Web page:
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During the U.S. troop pullout, the State Department needed a Redstone civilian to go to Vietnam in 1973 to oversee the turnover of Army calibration equipment to the Vietnamese army.

The scheduled worker decided not to go after all. So, Redstone’s deputy calibration chief asked Millard Jernigan. This meant spending three months in a war zone to evaluate U.S. contractors tasked with turning over the equipment to the Vietnamese army.

Jernigan agreed to go when the Redstone calibration center and Calhoun Community College allowed him to complete his three courses at Calhoun within the three weeks before his January 1973 trip. His 23 years of experience in calibration qualified him for this dangerous job.

“I was anxious to see Vietnam but not in a war time,” he said.

“Having returned from Germany six months prior to that, I considered this a great opportunity to see another country and help out.”

Jernigan was assigned to the Army base at Long Binh which was right outside of Saigon. He arrived at Da Nang during the evening and checked into his Saigon hotel. One wing of the hotel had been bombed the previous night and destroyed.

“I could actually look outside my window and see the Viet Cong troops on a hillside about a half mile in the distance,” Jernigan said. “In traveling by jeep from Saigon to Da Nang, I could see Viet Cong on one side of the road and South Vietnamese troops on the other side of the road. A few hundred feet separated them. And you’re going right between them.”

For security his hotel was surrounded by an 8-foot high metal fence. The hotel had a telephone line where he could communicate at any time 24 hours a day to the United States free of charge.

Jernigan went to Vietnam as an attache to the State Department and was assigned to a colonel. “My mission there was to evaluate the contractor calibration support being provided to the Vietnamese army and to assist in the transfer of all U.S. Army calibration equipment located in Vietnam to the Vietnamese army,” he said. “I traveled across the country, areas such as Da Nang and Nha Trang.”

He traveled by jeep and helicopter and was escorted at all times by a Vietnamese first lieutenant. “The mission was not difficult to accomplish but the major concern was traveling across country by jeep with only a lieutenant’s sidearm. He was armed at all times,” Jernigan said. “But fortunately we experienced no difficulties.”

During his three and a half months in Vietnam, from January to mid-April, he found that five of the 30 calibration contractors were not doing their job and had to be released. This posed another potential threat to Jernigan, the evaluator. “They did not want to lose their job, so you had to be very careful and very diplomatic in doing it because it had to be written up at headquarters,” Jernigan said. He added that he didn’t receive repercussions “but I had to be concerned at all times.”

He enjoyed the fine dining at the various restaurants in Vietnam. In Nha Trang, he ordered a lobster lunch. The whole lobster covered a large plate. The meal, which included his drink, cost just one dollar. He liked the French restaurants in Saigon.

“The U.S. Army had dining halls, mess halls, where fine meals were served by Vietnamese ladies dressed in long evening gowns every meal. Both food and service were excellent there,” he said.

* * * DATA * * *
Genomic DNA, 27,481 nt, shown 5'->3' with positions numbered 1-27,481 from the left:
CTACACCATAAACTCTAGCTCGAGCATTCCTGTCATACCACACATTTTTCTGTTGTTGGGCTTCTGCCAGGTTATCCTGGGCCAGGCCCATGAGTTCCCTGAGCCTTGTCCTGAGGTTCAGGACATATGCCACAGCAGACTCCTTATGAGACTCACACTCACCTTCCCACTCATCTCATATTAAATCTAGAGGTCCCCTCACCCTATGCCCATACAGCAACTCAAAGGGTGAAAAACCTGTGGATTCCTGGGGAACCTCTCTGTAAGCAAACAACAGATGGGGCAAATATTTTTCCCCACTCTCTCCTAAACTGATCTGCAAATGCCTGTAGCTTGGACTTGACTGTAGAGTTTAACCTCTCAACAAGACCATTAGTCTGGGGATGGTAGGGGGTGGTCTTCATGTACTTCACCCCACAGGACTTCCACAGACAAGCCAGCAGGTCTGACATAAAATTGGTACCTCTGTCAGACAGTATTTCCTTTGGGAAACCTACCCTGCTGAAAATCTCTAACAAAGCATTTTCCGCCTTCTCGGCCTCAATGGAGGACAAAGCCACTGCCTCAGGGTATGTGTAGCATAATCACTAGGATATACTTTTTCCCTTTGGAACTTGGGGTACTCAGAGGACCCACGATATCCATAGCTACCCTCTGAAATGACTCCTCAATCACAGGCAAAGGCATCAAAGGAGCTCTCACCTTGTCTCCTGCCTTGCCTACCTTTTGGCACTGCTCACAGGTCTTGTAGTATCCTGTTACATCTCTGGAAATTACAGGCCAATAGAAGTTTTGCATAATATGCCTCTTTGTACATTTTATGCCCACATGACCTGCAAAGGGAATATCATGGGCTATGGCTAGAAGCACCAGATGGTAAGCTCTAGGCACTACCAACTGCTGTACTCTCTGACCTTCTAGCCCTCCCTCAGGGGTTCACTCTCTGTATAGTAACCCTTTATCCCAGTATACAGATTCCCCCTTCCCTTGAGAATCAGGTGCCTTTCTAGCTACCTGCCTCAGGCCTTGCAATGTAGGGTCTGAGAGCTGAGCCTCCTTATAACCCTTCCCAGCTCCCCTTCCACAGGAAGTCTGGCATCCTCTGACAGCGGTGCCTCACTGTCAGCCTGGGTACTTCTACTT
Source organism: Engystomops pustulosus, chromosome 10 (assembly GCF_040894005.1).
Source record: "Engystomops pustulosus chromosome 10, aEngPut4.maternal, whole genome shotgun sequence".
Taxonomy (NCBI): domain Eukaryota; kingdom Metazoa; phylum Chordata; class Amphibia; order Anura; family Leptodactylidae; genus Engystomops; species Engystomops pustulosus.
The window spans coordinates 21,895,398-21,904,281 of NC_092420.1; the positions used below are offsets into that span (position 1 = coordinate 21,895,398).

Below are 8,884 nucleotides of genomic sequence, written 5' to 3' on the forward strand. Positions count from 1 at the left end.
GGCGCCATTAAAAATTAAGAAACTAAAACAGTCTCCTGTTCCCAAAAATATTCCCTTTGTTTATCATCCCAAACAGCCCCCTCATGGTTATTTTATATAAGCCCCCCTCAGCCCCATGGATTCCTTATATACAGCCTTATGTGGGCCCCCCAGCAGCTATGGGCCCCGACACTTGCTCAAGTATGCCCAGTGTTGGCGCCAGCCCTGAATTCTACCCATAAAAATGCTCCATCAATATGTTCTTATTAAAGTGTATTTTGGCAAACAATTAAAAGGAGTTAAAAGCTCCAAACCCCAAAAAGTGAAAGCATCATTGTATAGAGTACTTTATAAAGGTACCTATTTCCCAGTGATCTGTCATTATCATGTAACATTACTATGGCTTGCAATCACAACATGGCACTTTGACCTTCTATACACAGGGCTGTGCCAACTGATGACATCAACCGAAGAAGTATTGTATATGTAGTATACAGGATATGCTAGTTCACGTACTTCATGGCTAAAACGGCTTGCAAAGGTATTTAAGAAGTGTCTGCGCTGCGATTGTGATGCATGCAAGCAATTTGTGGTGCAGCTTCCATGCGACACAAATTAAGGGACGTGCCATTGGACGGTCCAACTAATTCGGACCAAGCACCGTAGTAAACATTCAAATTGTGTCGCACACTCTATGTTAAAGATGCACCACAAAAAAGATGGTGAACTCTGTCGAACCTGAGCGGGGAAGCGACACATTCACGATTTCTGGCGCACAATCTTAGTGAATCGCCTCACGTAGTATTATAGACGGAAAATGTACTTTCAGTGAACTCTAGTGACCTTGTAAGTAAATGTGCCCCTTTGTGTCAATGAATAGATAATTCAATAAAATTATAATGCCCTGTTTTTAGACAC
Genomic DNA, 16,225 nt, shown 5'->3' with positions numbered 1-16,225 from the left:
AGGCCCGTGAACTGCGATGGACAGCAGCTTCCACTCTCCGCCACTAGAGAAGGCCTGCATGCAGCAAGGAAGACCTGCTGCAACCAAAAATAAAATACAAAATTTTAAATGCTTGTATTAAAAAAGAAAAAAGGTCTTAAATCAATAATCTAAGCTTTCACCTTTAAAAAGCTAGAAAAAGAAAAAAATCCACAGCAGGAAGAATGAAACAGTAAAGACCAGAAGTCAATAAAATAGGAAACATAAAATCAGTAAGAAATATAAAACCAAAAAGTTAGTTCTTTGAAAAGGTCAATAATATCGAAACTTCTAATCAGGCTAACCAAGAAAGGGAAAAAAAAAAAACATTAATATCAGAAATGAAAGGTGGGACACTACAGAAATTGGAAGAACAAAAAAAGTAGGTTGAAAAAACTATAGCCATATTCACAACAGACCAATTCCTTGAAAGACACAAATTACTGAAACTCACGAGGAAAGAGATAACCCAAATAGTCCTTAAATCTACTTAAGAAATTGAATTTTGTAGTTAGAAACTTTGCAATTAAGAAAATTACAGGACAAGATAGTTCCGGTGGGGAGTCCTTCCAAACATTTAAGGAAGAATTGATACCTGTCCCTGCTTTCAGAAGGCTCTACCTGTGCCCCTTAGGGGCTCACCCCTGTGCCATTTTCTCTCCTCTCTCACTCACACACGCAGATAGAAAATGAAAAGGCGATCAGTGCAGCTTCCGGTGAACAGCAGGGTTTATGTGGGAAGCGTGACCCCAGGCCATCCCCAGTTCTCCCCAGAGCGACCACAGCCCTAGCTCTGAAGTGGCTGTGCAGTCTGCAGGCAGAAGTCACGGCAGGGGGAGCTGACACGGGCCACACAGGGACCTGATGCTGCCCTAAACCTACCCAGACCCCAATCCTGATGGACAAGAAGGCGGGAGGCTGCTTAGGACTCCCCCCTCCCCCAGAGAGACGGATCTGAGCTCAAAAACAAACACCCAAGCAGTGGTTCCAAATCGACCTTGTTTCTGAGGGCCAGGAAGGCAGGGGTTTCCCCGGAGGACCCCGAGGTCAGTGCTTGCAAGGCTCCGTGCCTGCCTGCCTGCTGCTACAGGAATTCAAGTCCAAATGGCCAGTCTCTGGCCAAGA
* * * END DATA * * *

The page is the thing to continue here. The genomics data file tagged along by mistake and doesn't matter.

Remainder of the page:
Fortunately he didn’t experience mortar attacks because combat activities had declined with the U.S. drawdown.

“I thought the country was very beautiful. The environment itself was comfortable – warm but comfortable,” he said. “And I’d love to go back for vacation to see it again.”

Jernigan, a veteran of the Korean War, returned to the then Missile Command. He retired in January 1992 as chief of the Integrated Support Office after 37 years of service. This included his three years as a Soldier from 1955-58. The Army specialist reported to Redstone’s field maintenance division in January 1958 and he left the military that July.

After his government career, Jernigan worked more than 20 years for defense contractors in Huntsville before retiring in 2012. He received an associate degree in management from Calhoun in 1974, a bachelor’s in management from the University of Alabama in Huntsville in 1977 and a master’s in logistics management from Florida Institute of Technology in 1978.

He and his wife of 37 years, Faye, who also retired from Redstone, reside in southeast Huntsville. They have a combined five children, nine grandchildren and two great-grandchildren.

The Hornsby, Tennessee native belongs to First Baptist Church where he serves as an usher. At 83 he does woodworking, maintains his yard and he travels the world with his wife.

“I enjoyed all my career,” he said. “Can’t remember all of it but I’ve enjoyed a lot of it.”

Jernigan shared his thoughts on this nation’s commemoration of 50 years since the Vietnam War.

“I think it was a shame that we ended it the way we did,” he said. “And I believe that any war that we enter the American people should be told the truth about the status of the situation. And we should never enter without a plan to win.”

Editor’s note: This is the 252nd in a series of articles about Vietnam veterans as the United States commemorates the 50th anniversary of the Vietnam War.

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